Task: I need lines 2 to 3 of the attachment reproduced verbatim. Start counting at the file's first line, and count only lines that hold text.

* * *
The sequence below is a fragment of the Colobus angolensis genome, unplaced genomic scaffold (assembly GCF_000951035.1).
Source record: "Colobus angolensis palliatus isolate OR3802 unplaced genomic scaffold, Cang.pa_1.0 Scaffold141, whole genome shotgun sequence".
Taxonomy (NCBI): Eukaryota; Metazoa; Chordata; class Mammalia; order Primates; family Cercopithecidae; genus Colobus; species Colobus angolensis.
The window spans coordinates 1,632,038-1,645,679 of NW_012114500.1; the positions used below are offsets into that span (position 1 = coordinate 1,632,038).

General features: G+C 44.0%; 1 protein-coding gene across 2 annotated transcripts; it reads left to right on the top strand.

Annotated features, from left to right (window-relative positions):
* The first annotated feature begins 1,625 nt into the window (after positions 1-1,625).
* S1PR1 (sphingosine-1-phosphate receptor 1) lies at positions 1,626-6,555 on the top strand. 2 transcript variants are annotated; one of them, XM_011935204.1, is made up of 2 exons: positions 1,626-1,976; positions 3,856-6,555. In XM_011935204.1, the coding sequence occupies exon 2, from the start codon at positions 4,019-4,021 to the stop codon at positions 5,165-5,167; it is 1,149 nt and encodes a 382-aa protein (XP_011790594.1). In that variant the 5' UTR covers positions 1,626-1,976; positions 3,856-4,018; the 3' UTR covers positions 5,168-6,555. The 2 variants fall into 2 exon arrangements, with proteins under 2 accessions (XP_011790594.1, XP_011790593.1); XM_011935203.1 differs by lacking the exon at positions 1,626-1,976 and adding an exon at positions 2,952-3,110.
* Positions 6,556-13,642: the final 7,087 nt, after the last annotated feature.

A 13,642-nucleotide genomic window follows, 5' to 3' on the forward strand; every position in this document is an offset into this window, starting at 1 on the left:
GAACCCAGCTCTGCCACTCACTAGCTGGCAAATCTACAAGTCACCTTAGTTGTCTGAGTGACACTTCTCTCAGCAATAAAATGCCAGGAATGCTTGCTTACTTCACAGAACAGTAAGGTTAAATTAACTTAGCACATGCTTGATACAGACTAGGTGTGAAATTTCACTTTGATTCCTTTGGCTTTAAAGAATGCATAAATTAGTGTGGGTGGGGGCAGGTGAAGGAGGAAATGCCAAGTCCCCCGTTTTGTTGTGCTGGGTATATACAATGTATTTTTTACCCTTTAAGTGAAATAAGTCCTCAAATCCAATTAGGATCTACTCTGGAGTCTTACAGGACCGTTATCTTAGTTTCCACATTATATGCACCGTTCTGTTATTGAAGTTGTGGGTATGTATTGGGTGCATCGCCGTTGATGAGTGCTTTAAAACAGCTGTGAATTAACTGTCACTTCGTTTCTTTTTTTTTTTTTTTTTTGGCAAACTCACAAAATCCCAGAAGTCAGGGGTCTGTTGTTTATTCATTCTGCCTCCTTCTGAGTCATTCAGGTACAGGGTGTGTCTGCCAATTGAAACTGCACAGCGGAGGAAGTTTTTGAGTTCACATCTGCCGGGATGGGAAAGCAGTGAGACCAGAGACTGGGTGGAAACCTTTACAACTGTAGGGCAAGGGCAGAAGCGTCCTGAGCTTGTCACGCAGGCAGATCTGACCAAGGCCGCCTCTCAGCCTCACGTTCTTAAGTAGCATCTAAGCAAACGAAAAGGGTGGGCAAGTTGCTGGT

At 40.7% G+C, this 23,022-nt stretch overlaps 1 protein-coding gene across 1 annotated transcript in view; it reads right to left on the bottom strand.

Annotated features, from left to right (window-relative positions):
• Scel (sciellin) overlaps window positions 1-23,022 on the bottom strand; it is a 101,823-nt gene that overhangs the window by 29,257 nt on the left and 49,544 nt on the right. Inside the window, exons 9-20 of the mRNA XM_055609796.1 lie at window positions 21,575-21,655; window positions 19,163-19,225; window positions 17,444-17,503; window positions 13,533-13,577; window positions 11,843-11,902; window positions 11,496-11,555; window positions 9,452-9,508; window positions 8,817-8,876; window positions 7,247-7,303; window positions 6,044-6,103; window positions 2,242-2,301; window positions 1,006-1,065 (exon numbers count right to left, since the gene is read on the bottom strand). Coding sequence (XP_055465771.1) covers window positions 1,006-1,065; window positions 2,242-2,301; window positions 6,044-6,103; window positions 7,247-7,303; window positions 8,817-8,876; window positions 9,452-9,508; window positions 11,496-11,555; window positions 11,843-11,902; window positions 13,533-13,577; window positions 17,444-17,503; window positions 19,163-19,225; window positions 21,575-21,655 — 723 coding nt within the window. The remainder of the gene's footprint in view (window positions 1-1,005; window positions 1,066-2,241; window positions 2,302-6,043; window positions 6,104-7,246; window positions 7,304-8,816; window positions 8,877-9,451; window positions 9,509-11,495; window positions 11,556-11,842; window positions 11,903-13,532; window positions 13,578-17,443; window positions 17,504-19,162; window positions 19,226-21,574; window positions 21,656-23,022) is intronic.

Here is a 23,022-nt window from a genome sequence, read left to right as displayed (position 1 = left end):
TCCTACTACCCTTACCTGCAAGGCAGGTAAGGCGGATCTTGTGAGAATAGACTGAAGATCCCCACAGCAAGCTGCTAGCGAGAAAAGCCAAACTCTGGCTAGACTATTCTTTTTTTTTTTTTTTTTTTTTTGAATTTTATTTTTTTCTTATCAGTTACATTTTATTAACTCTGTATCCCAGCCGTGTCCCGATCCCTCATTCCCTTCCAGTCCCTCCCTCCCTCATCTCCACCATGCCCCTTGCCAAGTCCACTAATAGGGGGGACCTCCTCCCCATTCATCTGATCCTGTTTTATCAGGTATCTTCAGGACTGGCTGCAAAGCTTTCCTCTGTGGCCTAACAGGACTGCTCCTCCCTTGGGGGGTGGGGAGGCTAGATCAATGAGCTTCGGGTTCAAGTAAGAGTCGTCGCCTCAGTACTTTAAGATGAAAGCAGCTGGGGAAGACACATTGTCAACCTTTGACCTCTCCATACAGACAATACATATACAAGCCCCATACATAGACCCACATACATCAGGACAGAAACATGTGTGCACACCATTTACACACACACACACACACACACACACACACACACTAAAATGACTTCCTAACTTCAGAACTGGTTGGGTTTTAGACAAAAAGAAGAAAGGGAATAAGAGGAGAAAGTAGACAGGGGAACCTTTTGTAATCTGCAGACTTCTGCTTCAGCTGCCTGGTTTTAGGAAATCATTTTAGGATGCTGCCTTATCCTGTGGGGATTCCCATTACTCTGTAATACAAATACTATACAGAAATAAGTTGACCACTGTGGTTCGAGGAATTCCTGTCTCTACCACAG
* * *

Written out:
Source record: "Colobus angolensis palliatus isolate OR3802 unplaced genomic scaffold, Cang.pa_1.0 Scaffold141, whole genome shotgun sequence".
Taxonomy (NCBI): Eukaryota; Metazoa; Chordata; class Mammalia; order Primates; family Cercopithecidae; genus Colobus; species Colobus angolensis.